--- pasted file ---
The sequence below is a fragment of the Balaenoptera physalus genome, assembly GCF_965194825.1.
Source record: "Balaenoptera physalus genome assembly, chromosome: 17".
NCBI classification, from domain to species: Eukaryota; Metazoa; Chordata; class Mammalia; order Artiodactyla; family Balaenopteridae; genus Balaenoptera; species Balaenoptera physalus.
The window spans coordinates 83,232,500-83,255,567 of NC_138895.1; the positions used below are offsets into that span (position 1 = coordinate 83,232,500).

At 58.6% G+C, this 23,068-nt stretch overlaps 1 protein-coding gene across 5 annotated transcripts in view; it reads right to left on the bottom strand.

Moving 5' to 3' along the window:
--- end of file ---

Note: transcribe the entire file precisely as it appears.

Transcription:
The sequence below is a fragment of the Balaenoptera physalus genome, assembly GCF_965194825.1.
Source record: "Balaenoptera physalus genome assembly, chromosome: 17".
NCBI classification, from domain to species: Eukaryota; Metazoa; Chordata; class Mammalia; order Artiodactyla; family Balaenopteridae; genus Balaenoptera; species Balaenoptera physalus.
The window spans coordinates 83,232,500-83,255,567 of NC_138895.1; the positions used below are offsets into that span (position 1 = coordinate 83,232,500).

At 58.6% G+C, this 23,068-nt stretch overlaps 1 protein-coding gene across 5 annotated transcripts in view; it reads right to left on the bottom strand.

Moving 5' to 3' along the window: